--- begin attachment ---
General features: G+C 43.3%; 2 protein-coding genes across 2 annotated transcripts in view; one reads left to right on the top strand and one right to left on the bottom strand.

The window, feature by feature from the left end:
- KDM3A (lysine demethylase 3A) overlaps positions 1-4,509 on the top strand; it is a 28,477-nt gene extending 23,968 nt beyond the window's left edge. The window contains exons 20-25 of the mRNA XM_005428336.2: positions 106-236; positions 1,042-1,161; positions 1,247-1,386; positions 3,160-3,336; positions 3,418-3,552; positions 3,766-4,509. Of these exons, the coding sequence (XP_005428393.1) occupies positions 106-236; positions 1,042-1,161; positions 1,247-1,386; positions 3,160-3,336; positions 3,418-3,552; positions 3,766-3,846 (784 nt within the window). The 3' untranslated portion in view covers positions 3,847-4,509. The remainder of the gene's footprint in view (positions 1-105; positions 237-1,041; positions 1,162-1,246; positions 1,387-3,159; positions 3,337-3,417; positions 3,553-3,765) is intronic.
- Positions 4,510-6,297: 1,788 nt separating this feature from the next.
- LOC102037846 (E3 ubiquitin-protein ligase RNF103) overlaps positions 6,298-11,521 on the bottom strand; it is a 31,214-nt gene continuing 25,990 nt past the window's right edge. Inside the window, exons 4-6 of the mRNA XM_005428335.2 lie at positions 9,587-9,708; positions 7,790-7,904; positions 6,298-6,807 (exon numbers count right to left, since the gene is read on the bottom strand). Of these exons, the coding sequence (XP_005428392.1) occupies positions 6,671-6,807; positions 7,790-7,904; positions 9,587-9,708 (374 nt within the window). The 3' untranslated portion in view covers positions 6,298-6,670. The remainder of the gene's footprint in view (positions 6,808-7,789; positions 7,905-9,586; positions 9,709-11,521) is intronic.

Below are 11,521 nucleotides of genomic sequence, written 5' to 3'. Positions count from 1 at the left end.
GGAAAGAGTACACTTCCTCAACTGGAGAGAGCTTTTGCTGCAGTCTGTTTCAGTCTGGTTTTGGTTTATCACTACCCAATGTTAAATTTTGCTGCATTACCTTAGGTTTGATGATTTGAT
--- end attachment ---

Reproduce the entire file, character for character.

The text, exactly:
General features: G+C 43.3%; 2 protein-coding genes across 2 annotated transcripts in view; one reads left to right on the top strand and one right to left on the bottom strand.

The window, feature by feature from the left end:
- KDM3A (lysine demethylase 3A) overlaps positions 1-4,509 on the top strand; it is a 28,477-nt gene extending 23,968 nt beyond the window's left edge. The window contains exons 20-25 of the mRNA XM_005428336.2: positions 106-236; positions 1,042-1,161; positions 1,247-1,386; positions 3,160-3,336; positions 3,418-3,552; positions 3,766-4,509. Of these exons, the coding sequence (XP_005428393.1) occupies positions 106-236; positions 1,042-1,161; positions 1,247-1,386; positions 3,160-3,336; positions 3,418-3,552; positions 3,766-3,846 (784 nt within the window). The 3' untranslated portion in view covers positions 3,847-4,509. The remainder of the gene's footprint in view (positions 1-105; positions 237-1,041; positions 1,162-1,246; positions 1,387-3,159; positions 3,337-3,417; positions 3,553-3,765) is intronic.
- Positions 4,510-6,297: 1,788 nt separating this feature from the next.
- LOC102037846 (E3 ubiquitin-protein ligase RNF103) overlaps positions 6,298-11,521 on the bottom strand; it is a 31,214-nt gene continuing 25,990 nt past the window's right edge. Inside the window, exons 4-6 of the mRNA XM_005428335.2 lie at positions 9,587-9,708; positions 7,790-7,904; positions 6,298-6,807 (exon numbers count right to left, since the gene is read on the bottom strand). Of these exons, the coding sequence (XP_005428392.1) occupies positions 6,671-6,807; positions 7,790-7,904; positions 9,587-9,708 (374 nt within the window). The 3' untranslated portion in view covers positions 6,298-6,670. The remainder of the gene's footprint in view (positions 6,808-7,789; positions 7,905-9,586; positions 9,709-11,521) is intronic.

Below are 11,521 nucleotides of genomic sequence, written 5' to 3'. Positions count from 1 at the left end.
GGAAAGAGTACACTTCCTCAACTGGAGAGAGCTTTTGCTGCAGTCTGTTTCAGTCTGGTTTTGGTTTATCACTACCCAATGTTAAATTTTGCTGCATTACCTTAGGTTTGATGATTTGAT